Weber Looking To Mesh Stars With Role Players

Fighting Illini basketball coach Bruce Weber wants to win with integrity. As tough as college basketball is on a coach's longevity, it is even tougher when he is fighting an uneven battle. Weber must recruit top players who can qualify at Illinois without cheating, and he must blend them into a winning team. Recruiting decisions have a major bearing on outcome.

Illinois coach Bruce Weber has worked hard to recruit the best players possible. Unfortunately, there are some who are unattainable for schools who play by the rules.

"It's frustrating. All you can do is do your best."

Weber and his staff have improved their recruiting prowess in recent years, to the point where one wonders if there are enough balls to go around. Illini coaches realize too many stars is just as much a problem as too few. They must also recruit roll players.

"If you've got 3-4 guys that are very talented but are all the same, it doesn't help you. You can only play one or two of them. Even when you watch the NBA, the Mavericks were great for basketball. They had one superstar (Dirk Nowitzki), and obviously he's very good. And (Jason) Terry is good, and Jason (Kidd) is good. But the rest fit in, a good mix.

"Dell Harris did our clinic last year. He brought it up to me, and I've used this. He said, 'Tell your players that 85% of the guys in the NBA are roll players.' It kind of hit me at first: he's an old crazy guy.

"But he said to look at the Lakers. Kobe (Bryant) isn't a role player, (Pau) Gasol's not a role player, and Lamar (Odom) is probably not, although in a way he is. But the rest of them are. If you get 13-15 guys, 85% are role players."

Weber feels the magical NCAA run of teams like Butler and Virginia Commonwealth have been good for college basketball and remind of the special mixture of players needed to win big.

"We've got to make sure, what Butler has done, VCU and some people, that we get guys who will buy into your system and do what you're supposed to. Now, you have to have a few good players in the mix who can make some shots. That's how you win close games."

Weber hasn't always enjoyed the luxury of recruiting players best suited for his system since he needed to upgrade ability level at times when available talent in the state of Illinois was limited. But that is his goal.

"You've got to be smart. One thing about recruiting I learned at Purdue because not everyone wanted to play for Coach (Gene) Keady, you had to make sure you found guys that fit our system, that wanted to be there. It's not just recruiting guys, it's recruiting guys you can get. I think that's a big key.

"We've had some top players here. I've got to recruit them in the state. But I've also got to make sure that we recruit guys that we can get and are happy to be here, and still be good players."

Illini Nation sees itself as among the elite in college basketball. Weber must recruit standout players or risk losing his job.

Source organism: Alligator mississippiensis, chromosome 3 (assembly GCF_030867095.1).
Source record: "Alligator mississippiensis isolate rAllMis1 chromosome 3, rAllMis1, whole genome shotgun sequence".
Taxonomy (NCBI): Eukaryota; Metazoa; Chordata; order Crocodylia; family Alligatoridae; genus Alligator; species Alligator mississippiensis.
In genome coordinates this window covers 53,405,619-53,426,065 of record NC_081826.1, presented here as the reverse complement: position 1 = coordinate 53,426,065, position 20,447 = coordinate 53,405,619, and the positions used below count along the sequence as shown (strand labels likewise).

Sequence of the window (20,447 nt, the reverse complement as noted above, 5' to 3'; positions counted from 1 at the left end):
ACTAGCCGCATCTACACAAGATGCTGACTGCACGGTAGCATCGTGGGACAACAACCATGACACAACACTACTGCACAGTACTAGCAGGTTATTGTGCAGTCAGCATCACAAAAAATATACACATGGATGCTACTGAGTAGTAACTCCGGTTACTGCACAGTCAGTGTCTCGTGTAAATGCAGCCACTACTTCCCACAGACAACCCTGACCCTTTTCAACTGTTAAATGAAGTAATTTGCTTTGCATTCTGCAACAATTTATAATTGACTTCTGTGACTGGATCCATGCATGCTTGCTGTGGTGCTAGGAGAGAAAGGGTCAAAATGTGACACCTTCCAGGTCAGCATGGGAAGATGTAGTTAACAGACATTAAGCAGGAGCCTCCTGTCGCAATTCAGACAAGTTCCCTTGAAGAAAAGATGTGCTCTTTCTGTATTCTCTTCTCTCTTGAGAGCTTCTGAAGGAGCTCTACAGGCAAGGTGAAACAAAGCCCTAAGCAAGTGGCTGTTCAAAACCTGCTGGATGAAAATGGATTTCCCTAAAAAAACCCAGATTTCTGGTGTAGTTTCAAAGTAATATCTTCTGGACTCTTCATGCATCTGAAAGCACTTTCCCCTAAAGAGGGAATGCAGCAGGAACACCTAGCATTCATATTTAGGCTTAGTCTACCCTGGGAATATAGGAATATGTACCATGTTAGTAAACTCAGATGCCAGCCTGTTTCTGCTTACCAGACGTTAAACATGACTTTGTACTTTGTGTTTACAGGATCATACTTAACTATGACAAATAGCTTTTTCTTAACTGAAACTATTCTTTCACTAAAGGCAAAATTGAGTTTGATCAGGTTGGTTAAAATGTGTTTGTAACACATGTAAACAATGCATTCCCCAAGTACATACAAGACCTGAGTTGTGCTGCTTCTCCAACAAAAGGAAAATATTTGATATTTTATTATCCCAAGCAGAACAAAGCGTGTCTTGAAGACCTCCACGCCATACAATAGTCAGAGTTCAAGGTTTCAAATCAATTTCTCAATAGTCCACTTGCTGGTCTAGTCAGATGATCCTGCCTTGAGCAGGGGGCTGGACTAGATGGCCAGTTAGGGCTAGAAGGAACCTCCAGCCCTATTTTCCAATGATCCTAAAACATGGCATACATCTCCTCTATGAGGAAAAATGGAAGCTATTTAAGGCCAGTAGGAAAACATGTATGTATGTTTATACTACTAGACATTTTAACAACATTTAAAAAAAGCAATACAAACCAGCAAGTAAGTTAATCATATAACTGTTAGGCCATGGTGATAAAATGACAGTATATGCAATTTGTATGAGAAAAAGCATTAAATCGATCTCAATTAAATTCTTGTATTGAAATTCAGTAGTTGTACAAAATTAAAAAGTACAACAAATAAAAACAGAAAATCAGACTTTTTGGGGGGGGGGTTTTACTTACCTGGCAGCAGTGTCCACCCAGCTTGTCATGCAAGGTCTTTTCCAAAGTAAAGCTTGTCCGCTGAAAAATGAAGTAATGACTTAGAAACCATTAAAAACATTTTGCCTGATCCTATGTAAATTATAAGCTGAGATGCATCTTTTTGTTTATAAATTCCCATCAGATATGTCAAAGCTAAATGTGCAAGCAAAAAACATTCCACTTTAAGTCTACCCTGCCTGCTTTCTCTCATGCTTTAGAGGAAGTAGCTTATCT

"Here at Illinois, I think sometimes people get more wrapped up in winning the summer and fall than they do about the season. That adds a lot of extra pressure on us. There's so much more notoriety to it, so much more coverage to it."

In other words, Weber must not only win championships, his recruiting classes must be ranked near the top in the nation to appease the fans and UI administration. All the while, his kids must be academically sound.

"You have to get them in school. Can they make it here? There's a lot of factors."

They must be ranked high nationally. They must be qualified at Illinois, which prides itself on being tougher academically than most schools. Of course, you then run the risk of having chemistry issues. The available pool of players dwindles if they have to meet not only Weber's needs but the perceptions of his fan base.

Compare Weber's situation with Bo Ryan at Wisconsin. That state is not known as a hotbed of basketball talent. Fans realize Ryan would have trouble competing with regional and national powers for top out-of-state players.

Instead, Ryan recruits players who fit his system, and the fans tolerate his approach. He looks for fundamentally sound athletes who make few turnovers and shoot a high percentage. He wants tough defenders and smart team players who sacrifice personal glory for wins.

Many of Ryan's players are unknown nationally, but he wins year after year. Weber would probably love to recruit the same way, but circumstances at Illinois are different.

"There's a different mentality. The fans have a different mentality. He'll even say it to us, 'Why do you guys mess with all the third party guys and all that? Just get the guys you can get and coach them.'

"He's obviously had great success at it, and he gets the top kids in Wisconsin. Now are they superstars? No. Here or there, Devin Harris was for them. But in the long run, he just gets guys that fit the system."

Weber was asked if he would be out of a job of he recruited like Ryan.

"Probably."

So Weber will continue to seek the best possible players he can get who also fit his system. He has won more games at the Kohl Center than any other visiting team in Ryan's tenure, and he's confident that can continue.

"You've got to find guys who not only are talented, but they will want to play for our system. We've been able to beat Wisconsin as well as anybody because you hope our system, when it's executed right, can compete with his. We'll see."

Weber talks about the zone defense in part 8 of this 9 part series.


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